Monday, August 30, 2010

Make Sure the Core is Strong

A common mistake I've observed is the practice of working on adjacencies when the core business area is having problems. If the core business is weak, it is likely the adjacencies will have problems also. One reason is the issues affecting the core business will likely be present for the adjacencies. Another reason is that adjacencies will dilute resources which are already having difficulty building a strong core business. For example, a restaurant that is a weak business would probably not benefit from expanding into an adjacency such as catering. It would be better for a restaurant with a strong business to consider expanding through a catering adjacency. The principle of a strong core also applies to the area of personal finance.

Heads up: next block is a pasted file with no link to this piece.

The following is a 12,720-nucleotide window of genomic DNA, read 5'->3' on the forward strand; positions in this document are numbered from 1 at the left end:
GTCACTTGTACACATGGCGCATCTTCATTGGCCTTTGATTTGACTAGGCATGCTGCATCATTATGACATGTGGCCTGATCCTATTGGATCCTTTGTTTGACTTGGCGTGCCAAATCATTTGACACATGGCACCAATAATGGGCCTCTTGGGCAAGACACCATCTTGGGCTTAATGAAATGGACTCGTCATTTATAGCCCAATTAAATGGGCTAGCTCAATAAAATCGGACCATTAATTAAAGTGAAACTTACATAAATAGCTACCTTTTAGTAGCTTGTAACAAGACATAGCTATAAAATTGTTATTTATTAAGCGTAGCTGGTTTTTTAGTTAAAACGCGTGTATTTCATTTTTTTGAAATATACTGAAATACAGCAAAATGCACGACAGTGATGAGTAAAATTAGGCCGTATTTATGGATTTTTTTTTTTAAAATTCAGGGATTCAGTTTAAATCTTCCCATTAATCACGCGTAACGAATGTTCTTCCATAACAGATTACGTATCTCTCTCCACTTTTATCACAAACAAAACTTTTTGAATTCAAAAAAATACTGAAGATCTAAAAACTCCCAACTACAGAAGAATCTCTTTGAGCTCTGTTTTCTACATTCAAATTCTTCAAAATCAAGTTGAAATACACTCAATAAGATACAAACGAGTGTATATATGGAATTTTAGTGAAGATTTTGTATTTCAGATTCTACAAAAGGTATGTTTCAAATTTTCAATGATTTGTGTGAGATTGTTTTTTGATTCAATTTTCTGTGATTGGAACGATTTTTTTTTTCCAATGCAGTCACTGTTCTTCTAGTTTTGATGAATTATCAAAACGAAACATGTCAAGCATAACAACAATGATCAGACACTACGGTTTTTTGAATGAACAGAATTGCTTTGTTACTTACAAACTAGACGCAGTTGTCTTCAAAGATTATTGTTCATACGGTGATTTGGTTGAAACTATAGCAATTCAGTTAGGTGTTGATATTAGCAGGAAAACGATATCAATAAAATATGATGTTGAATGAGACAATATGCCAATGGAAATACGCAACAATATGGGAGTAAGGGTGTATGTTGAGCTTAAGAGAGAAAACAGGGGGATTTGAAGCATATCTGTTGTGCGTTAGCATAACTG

To me, a career is the core for income generation. Unfortunately, it took me about 12 years to figure that out. From then on, I focused my efforts on maximizing income from my job. During that time, I advanced two levels and quadrupled my compensation. Prior to that, I was looking at alternative sources of income (adjacencies) such as rental property and franchise opportunities, which distracted me from focusing on my core.

For us, my company stock was the core for our retirement savings. While this is a risky strategy, we were fortunate that the stock grew faster than the market index and inflation. From this core, we have expanded to other stock and bond investments which have lowered the risk for our retirement portfolio.

In retrospect, the focus on making a strong core provided greater returns than spreading our efforts across multiple adjacencies. With a strong core, we were also better able handle losses that might occur from trying adjacencies.

For more on Strategies and Plans, check back every Monday for a new segment.

This is not financial advice. Please consult a professional advisor.

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